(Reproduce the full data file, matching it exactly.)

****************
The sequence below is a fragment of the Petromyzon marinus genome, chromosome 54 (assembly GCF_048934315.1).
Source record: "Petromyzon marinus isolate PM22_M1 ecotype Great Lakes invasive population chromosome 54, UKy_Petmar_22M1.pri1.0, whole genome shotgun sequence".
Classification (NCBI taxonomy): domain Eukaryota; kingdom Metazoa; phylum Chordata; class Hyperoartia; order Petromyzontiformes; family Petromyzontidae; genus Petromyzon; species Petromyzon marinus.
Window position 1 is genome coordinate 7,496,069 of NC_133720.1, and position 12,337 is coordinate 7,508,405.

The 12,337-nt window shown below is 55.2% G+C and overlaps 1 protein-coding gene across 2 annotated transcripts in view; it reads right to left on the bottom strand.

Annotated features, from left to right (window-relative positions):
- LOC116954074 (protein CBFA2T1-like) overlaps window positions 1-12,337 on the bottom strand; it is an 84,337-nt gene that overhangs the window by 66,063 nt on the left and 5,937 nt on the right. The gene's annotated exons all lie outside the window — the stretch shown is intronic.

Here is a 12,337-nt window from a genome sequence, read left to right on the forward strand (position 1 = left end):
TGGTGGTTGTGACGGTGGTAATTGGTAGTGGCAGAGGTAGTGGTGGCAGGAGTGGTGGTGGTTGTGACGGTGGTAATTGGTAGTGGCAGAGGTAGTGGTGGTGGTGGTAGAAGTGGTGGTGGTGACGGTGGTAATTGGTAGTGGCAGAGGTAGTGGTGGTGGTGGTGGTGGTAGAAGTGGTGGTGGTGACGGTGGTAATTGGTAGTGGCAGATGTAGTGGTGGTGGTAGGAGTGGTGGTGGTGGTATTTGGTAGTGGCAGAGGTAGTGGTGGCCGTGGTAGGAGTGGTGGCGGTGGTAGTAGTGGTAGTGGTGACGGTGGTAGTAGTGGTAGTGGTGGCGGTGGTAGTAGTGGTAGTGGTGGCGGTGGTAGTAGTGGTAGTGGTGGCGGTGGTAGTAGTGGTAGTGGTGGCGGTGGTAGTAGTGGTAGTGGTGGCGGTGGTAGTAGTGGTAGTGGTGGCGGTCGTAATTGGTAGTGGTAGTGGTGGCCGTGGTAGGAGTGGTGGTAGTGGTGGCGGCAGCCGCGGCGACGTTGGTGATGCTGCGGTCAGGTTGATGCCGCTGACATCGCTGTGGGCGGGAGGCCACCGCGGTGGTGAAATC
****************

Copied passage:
The sequence below is a fragment of the Petromyzon marinus genome, chromosome 54 (assembly GCF_048934315.1).
Source record: "Petromyzon marinus isolate PM22_M1 ecotype Great Lakes invasive population chromosome 54, UKy_Petmar_22M1.pri1.0, whole genome shotgun sequence".
Classification (NCBI taxonomy): domain Eukaryota; kingdom Metazoa; phylum Chordata; class Hyperoartia; order Petromyzontiformes; family Petromyzontidae; genus Petromyzon; species Petromyzon marinus.
Window position 1 is genome coordinate 7,496,069 of NC_133720.1, and position 12,337 is coordinate 7,508,405.

The 12,337-nt window shown below is 55.2% G+C and overlaps 1 protein-coding gene across 2 annotated transcripts in view; it reads right to left on the bottom strand.

Annotated features, from left to right (window-relative positions):
- LOC116954074 (protein CBFA2T1-like) overlaps window positions 1-12,337 on the bottom strand; it is an 84,337-nt gene that overhangs the window by 66,063 nt on the left and 5,937 nt on the right. The gene's annotated exons all lie outside the window — the stretch shown is intronic.

Here is a 12,337-nt window from a genome sequence, read left to right on the forward strand (position 1 = left end):
TGGTGGTTGTGACGGTGGTAATTGGTAGTGGCAGAGGTAGTGGTGGCAGGAGTGGTGGTGGTTGTGACGGTGGTAATTGGTAGTGGCAGAGGTAGTGGTGGTGGTGGTAGAAGTGGTGGTGGTGACGGTGGTAATTGGTAGTGGCAGAGGTAGTGGTGGTGGTGGTGGTGGTAGAAGTGGTGGTGGTGACGGTGGTAATTGGTAGTGGCAGATGTAGTGGTGGTGGTAGGAGTGGTGGTGGTGGTATTTGGTAGTGGCAGAGGTAGTGGTGGCCGTGGTAGGAGTGGTGGCGGTGGTAGTAGTGGTAGTGGTGACGGTGGTAGTAGTGGTAGTGGTGGCGGTGGTAGTAGTGGTAGTGGTGGCGGTGGTAGTAGTGGTAGTGGTGGCGGTGGTAGTAGTGGTAGTGGTGGCGGTGGTAGTAGTGGTAGTGGTGGCGGTGGTAGTAGTGGTAGTGGTGGCGGTCGTAATTGGTAGTGGTAGTGGTGGCCGTGGTAGGAGTGGTGGTAGTGGTGGCGGCAGCCGCGGCGACGTTGGTGATGCTGCGGTCAGGTTGATGCCGCTGACATCGCTGTGGGCGGGAGGCCACCGCGGTGGTGAAATC